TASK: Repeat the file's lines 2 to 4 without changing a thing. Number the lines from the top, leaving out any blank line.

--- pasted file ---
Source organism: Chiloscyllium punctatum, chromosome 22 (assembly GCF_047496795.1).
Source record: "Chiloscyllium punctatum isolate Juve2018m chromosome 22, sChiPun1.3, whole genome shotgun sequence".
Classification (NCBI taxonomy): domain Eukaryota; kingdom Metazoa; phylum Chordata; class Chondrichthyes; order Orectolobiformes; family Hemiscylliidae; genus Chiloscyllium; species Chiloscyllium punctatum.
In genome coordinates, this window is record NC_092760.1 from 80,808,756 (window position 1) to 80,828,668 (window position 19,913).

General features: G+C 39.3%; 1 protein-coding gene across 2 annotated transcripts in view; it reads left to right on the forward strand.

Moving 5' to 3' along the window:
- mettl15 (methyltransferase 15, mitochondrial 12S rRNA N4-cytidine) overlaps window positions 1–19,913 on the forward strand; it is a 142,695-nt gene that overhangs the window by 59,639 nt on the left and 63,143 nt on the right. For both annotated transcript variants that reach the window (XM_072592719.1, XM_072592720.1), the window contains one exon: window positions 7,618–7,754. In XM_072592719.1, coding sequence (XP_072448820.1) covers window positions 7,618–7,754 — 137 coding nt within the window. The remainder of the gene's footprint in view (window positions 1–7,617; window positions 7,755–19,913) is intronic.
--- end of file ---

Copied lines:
Source record: "Chiloscyllium punctatum isolate Juve2018m chromosome 22, sChiPun1.3, whole genome shotgun sequence".
Classification (NCBI taxonomy): domain Eukaryota; kingdom Metazoa; phylum Chordata; class Chondrichthyes; order Orectolobiformes; family Hemiscylliidae; genus Chiloscyllium; species Chiloscyllium punctatum.
In genome coordinates, this window is record NC_092760.1 from 80,808,756 (window position 1) to 80,828,668 (window position 19,913).